A Fish Too Far. By: Tim Kelly, contributing editor at Forbes.

Tim Kelly

Tim Kelly

If whale meat were ever banned in Japan, few people beyond die-hard marine mammal connoisseurs would notice. Hardly seen in supermarkets or served in restaurants, the meat has for years been little more than a culinary curiosity, for many a reminder of school lunches, where it was served because it is cheaper than beef, pork or chicken.

Japan’s insistence on hunting whales isn’t about culinary freedom; it has more to do with keeping several hundred fishermen in work. Not so with tuna. Whether it be the light pink, fat-laden flesh cut from the fish’s belly or the deep red slices cuts from its flank, the Japanese love it and chew through about 120,000 tons of the stuff a year, eating everything, including the eyeballs. The Japanese gobble up 80% of the world’s catch.

So it was a relief to the Japanese that their diplomats last week succeeded in stopping the Convention on International Trade in Endangered Species of Wild Fauna and Flora from adding Atlantic and Mediterranean bluefin tuna to its list of animals at risk of extinction. Had it not, its trade would have been banned and the Japanese would have been left fishing around for an alternative. At the group’s meeting in Qatar last week it spurred Japanese bureaucrats to work feverishly to win enough backing to foil the conservationists. They even arranged a slap-up tuna sushi dinner for delegates from nations they figured could be persuaded to vote no.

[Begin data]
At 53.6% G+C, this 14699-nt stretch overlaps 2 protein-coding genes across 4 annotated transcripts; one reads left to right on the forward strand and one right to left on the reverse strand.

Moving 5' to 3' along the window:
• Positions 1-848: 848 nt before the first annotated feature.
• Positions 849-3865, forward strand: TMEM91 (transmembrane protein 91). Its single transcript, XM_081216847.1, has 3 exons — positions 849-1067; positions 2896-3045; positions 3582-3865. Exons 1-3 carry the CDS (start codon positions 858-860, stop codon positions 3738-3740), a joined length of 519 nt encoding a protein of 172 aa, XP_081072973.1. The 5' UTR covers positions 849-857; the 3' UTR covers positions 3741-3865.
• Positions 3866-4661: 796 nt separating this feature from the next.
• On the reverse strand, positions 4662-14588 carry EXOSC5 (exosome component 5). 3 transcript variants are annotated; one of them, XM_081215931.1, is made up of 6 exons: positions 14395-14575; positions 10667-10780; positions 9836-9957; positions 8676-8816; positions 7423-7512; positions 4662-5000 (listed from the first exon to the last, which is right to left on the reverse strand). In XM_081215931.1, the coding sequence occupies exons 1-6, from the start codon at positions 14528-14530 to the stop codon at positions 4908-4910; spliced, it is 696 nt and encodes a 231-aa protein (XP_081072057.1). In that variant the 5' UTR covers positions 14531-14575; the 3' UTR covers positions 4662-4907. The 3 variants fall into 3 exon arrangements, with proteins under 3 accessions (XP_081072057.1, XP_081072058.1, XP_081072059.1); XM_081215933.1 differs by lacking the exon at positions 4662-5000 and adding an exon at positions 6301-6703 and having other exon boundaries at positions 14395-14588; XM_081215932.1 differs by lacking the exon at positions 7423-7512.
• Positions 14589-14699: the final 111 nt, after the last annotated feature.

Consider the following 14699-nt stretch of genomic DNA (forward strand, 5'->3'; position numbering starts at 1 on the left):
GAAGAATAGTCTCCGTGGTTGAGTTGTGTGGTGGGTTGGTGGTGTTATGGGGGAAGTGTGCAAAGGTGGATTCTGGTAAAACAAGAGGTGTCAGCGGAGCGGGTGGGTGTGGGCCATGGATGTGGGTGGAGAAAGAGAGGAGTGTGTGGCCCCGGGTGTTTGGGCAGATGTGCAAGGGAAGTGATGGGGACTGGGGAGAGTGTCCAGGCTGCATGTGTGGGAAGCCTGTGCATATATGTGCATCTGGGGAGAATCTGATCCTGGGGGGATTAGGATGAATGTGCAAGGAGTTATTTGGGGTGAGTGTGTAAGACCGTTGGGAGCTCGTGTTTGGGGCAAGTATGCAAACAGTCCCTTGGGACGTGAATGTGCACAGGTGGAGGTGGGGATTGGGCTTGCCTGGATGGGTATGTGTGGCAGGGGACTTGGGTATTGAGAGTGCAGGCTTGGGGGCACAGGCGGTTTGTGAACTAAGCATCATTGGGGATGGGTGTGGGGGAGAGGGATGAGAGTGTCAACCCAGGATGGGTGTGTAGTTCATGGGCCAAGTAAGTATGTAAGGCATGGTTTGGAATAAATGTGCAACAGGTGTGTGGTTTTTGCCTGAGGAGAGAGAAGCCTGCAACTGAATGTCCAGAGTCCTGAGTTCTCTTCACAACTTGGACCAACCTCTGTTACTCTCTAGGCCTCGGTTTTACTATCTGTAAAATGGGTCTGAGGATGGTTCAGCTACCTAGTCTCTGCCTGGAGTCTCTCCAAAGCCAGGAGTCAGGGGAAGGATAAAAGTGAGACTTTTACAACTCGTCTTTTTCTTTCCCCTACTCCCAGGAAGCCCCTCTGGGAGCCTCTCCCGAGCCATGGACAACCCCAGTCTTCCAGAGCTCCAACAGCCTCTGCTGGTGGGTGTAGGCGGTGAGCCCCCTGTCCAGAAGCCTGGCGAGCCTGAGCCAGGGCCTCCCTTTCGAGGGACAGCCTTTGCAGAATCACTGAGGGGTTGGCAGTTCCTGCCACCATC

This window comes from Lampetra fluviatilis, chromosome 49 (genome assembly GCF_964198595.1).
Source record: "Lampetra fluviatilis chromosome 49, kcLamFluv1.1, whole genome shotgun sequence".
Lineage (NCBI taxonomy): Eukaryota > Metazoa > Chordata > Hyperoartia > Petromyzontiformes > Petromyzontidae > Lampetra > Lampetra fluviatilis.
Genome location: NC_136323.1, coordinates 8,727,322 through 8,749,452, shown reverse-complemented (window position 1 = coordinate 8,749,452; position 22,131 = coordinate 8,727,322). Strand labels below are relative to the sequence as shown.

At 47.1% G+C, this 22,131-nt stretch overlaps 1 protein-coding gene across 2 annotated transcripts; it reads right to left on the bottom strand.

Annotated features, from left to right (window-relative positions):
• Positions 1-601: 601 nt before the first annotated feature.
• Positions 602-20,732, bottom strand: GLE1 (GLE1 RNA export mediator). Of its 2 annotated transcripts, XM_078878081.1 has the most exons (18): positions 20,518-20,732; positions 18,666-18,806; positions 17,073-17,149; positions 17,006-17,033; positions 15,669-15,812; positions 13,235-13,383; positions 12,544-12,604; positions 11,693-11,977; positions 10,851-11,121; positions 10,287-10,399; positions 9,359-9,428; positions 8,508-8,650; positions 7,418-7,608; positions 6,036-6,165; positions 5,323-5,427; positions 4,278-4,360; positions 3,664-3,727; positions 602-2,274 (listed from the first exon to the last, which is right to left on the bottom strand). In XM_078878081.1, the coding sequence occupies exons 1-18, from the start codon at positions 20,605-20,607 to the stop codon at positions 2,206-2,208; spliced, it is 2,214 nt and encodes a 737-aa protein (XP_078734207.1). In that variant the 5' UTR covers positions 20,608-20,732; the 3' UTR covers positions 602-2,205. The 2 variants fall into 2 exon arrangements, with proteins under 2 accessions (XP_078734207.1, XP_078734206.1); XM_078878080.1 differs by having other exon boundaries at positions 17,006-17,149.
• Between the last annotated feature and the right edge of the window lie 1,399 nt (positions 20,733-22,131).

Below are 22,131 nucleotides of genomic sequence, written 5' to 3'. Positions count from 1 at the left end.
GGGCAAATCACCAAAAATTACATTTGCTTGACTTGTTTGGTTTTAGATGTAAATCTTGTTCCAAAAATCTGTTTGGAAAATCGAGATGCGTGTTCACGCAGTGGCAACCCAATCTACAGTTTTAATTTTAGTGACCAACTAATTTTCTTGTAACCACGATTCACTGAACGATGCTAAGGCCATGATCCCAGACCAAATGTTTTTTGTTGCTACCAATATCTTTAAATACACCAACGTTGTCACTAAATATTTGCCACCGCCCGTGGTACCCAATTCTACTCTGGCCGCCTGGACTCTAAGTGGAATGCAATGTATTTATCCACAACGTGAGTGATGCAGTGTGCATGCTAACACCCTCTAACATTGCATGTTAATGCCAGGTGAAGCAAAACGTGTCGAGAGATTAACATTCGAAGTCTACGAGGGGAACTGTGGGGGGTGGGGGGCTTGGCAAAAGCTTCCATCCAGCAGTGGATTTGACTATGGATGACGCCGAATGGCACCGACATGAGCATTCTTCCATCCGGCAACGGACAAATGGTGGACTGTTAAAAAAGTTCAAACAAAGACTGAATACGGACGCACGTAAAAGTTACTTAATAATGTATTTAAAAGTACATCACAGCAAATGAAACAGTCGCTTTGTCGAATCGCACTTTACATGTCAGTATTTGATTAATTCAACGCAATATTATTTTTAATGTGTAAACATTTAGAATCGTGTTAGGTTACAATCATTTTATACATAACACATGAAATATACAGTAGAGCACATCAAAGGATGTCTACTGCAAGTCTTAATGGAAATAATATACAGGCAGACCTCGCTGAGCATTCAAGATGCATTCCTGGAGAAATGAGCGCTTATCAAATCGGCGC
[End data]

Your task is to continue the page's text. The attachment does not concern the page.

To the Japanese the tuna row amounts to culinary imperialism by holier-than-thou Westerners. The attempt to harpoon the heart of their cuisine smacks of hypocrisy and condescension toward the Asian nation’s eating habits. The Chinese and Koreans, who get a Western finger wagging over their taste for dogs or cats, might agree. After all, is herding kitties and pooches into cramped cages and then onto the dinner table any crueler than battery farming chickens or forcing ducks to gag on corn mash to produce foie gras?

Yet the crusading goes on. To American and European eyes, now more than ever, the Japanese look like cruel pillagers of the seas. The Cove, the gory, Oscar-winning documentary of Japan’s annual dolphin slaughter, makes them look barbaric. The snarl of an angry Japanese fisherman will lose out to the fixed smile of a porpoise every time.

The Japanese have scored a couple of public relations goals, too. Arresting Peter Bethune, a Sea Shepherd activist who boarded a Japanese whaler demanding compensation after the captain rammed his snazzy motorboat, was one of them. Kept in the vessels brig, he accompanied the whaling fleet back to Japan were he was arrested for trespass. He is now waiting to be martyred in a Japanese court. He’s not alone. Also accused are a pair of Greenpeace members charged with theft and trespassing. Police arrested the two after they claimed to have uncovered proof that whalers and even politicians were pilfering Japan’s mountain of uneaten marine mammal.

The Japanese may one day stop eating whale meat, but not tuna, and no amount of western bullying will make them. Many diners in Tokyo and Osaka will probably agree that catching too many tuna is a bad idea. A frontal assault on their eating habits, however, isn’t the best way to persuade them or their government to do anything about it.

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